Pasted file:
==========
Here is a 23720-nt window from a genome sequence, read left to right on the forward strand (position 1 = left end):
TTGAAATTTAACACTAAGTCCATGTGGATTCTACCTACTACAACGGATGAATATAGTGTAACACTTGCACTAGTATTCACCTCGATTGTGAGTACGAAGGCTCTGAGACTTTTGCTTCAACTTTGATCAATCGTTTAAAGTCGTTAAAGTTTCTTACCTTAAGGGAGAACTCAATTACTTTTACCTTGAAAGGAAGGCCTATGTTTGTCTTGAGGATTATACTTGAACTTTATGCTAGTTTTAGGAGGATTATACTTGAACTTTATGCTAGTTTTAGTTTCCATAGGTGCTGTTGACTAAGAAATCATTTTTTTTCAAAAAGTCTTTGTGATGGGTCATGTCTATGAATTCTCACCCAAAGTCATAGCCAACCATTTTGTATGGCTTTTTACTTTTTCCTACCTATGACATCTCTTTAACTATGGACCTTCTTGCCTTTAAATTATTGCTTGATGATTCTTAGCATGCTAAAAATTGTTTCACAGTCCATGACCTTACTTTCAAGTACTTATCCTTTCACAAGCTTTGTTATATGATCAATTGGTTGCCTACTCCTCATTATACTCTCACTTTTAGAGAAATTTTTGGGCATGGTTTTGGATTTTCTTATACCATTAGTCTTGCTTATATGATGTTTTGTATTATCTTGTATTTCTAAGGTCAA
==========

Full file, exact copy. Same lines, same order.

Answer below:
Here is a 23720-nt window from a genome sequence, read left to right on the forward strand (position 1 = left end):
TTGAAATTTAACACTAAGTCCATGTGGATTCTACCTACTACAACGGATGAATATAGTGTAACACTTGCACTAGTATTCACCTCGATTGTGAGTACGAAGGCTCTGAGACTTTTGCTTCAACTTTGATCAATCGTTTAAAGTCGTTAAAGTTTCTTACCTTAAGGGAGAACTCAATTACTTTTACCTTGAAAGGAAGGCCTATGTTTGTCTTGAGGATTATACTTGAACTTTATGCTAGTTTTAGGAGGATTATACTTGAACTTTATGCTAGTTTTAGTTTCCATAGGTGCTGTTGACTAAGAAATCATTTTTTTTCAAAAAGTCTTTGTGATGGGTCATGTCTATGAATTCTCACCCAAAGTCATAGCCAACCATTTTGTATGGCTTTTTACTTTTTCCTACCTATGACATCTCTTTAACTATGGACCTTCTTGCCTTTAAATTATTGCTTGATGATTCTTAGCATGCTAAAAATTGTTTCACAGTCCATGACCTTACTTTCAAGTACTTATCCTTTCACAAGCTTTGTTATATGATCAATTGGTTGCCTACTCCTCATTATACTCTCACTTTTAGAGAAATTTTTGGGCATGGTTTTGGATTTTCTTATACCATTAGTCTTGCTTATATGATGTTTTGTATTATCTTGTATTTCTAAGGTCAA